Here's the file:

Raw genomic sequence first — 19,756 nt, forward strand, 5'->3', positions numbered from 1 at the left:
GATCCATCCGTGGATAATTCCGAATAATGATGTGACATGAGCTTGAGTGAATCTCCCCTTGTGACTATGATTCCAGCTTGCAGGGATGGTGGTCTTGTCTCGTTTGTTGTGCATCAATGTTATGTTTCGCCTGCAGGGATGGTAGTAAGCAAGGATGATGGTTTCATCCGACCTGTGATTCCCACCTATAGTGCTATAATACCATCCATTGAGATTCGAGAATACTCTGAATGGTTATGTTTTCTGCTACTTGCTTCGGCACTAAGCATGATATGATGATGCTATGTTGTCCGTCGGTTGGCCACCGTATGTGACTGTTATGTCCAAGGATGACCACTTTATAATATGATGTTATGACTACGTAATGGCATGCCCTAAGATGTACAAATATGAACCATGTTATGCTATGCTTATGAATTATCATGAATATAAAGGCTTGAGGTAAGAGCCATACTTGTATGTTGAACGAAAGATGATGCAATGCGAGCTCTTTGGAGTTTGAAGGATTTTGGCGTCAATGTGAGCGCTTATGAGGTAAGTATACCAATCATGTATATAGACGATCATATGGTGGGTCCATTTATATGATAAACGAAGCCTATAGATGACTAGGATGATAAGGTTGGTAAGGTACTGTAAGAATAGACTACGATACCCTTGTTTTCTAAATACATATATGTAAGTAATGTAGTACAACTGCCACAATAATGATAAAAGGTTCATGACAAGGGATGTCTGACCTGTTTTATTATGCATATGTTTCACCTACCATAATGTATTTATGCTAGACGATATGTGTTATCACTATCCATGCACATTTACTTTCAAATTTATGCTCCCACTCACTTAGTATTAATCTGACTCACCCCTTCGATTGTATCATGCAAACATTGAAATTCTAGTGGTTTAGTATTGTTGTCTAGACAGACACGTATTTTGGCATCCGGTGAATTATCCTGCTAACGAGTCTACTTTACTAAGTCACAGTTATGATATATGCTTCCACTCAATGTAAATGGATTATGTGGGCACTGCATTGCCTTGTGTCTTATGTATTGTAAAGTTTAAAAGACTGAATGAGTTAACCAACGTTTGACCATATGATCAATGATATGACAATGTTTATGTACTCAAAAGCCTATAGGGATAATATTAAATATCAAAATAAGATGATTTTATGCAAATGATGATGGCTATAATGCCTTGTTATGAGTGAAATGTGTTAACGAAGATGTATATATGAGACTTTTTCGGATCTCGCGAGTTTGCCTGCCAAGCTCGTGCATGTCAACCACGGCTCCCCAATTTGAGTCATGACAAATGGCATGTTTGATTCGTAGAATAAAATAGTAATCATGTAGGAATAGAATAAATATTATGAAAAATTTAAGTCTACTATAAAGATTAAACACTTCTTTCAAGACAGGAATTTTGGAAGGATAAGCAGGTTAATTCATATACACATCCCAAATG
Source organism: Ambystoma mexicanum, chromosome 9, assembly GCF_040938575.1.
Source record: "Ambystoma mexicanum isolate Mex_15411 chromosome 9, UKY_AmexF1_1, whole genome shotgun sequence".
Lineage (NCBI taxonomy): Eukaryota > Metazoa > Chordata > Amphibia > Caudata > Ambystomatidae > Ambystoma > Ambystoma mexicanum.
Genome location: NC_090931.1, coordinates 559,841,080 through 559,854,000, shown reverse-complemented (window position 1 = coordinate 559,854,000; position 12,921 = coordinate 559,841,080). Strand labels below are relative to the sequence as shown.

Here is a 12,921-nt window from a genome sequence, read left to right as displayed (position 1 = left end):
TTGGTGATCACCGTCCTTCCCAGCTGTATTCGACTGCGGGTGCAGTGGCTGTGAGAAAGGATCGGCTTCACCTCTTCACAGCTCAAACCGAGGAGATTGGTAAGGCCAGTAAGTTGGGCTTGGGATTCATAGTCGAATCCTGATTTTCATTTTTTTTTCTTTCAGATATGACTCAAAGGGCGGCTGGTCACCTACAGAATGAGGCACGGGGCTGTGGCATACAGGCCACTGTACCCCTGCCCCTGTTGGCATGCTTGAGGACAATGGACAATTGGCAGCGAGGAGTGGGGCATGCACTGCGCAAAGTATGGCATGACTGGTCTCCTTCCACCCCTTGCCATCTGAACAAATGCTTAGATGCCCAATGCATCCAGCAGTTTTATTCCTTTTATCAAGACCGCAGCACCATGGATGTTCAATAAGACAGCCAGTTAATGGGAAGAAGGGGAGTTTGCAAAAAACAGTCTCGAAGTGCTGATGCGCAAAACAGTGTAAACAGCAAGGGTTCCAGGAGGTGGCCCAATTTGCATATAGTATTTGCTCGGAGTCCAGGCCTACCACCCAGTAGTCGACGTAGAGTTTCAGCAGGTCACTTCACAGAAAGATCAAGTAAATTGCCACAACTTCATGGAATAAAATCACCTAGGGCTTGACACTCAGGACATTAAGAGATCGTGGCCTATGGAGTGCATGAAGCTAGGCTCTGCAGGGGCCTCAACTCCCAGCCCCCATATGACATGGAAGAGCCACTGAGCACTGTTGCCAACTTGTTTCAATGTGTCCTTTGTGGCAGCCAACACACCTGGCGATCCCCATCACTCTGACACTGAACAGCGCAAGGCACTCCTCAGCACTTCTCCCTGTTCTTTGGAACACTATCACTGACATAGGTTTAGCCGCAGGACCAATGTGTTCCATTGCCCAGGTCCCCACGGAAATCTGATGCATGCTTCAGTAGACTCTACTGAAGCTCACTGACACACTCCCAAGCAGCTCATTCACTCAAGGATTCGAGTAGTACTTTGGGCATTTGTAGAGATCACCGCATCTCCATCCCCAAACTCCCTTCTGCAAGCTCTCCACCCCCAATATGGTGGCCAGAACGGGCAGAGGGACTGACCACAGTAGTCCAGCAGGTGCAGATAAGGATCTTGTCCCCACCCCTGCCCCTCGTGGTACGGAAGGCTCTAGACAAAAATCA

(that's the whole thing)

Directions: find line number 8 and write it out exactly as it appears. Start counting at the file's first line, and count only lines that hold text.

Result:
TTGGTGATCACCGTCCTTCCCAGCTGTATTCGACTGCGGGTGCAGTGGCTGTGAGAAAGGATCGGCTTCACCTCTTCACAGCTCAAACCGAGGAGATTGGTAAGGCCAGTAAGTTGGGCTTGGGATTCATAGTCGAATCCTGATTTTCATTTTTTTTTCTTTCAGATATGACTCAAAGGGCGGCTGGTCACCTACAGAATGAGGCACGGGGCTGTGGCATACAGGCCACTGTACCCCTGCCCCTGTTGGCATGCTTGAGGACAATGGACAATTGGCAGCGAGGAGTGGGGCATGCACTGCGCAAAGTATGGCATGACTGGTCTCCTTCCACCCCTTGCCATCTGAACAAATGCTTAGATGCCCAATGCATCCAGCAGTTTTATTCCTTTTATCAAGACCGCAGCACCATGGATGTTCAATAAGACAGCCAGTTAATGGGAAGAAGGGGAGTTTGCAAAAAACAGTCTCGAAGTGCTGATGCGCAAAACAGTGTAAACAGCAAGGGTTCCAGGAGGTGGCCCAATTTGCATATAGTATTTGCTCGGAGTCCAGGCCTACCACCCAGTAGTCGACGTAGAGTTTCAGCAGGTCACTTCACAGAAAGATCAAGTAAATTGCCACAACTTCATGGAATAAAATCACCTAGGGCTTGACACTCAGGACATTAAGAGATCGTGGCCTATGGAGTGCATGAAGCTAGGCTCTGCAGGGGCCTCAACTCCCAGCCCCCATATGACATGGAAGAGCCACTGAGCACTGTTGCCAACTTGTTTCAATGTGTCCTTTGTGGCAGCCAACACACCTGGCGATCCCCATCACTCTGACACTGAACAGCGCAAGGCACTCCTCAGCACTTCTCCCTGTTCTTTGGAACACTATCACTGACATAGGTTTAGCCGCAGGACCAATGTGTTCCATTGCCCAGGTCCCCACGGAAATCTGATGCATGCTTCAGTAGACTCTACTGAAGCTCACTGACACACTCCCAAGCAGCTCATTCACTCAAGGATTCGAGTAGTACTTTGGGCATTTGTAGAGATCACCGCATCTCCATCCCCAAACTCCCTTCTGCAAGCTCTCCACCCCCAATATGGTGGCCAGAACGGGCAGAGGGACTGACCACAGTAGTCCAGCAGGTGCAGATAAGGATCTTGTCCCCACCCCTGCCCCTCGTGGTACGGAAGGCTCTAGACAAAAATCA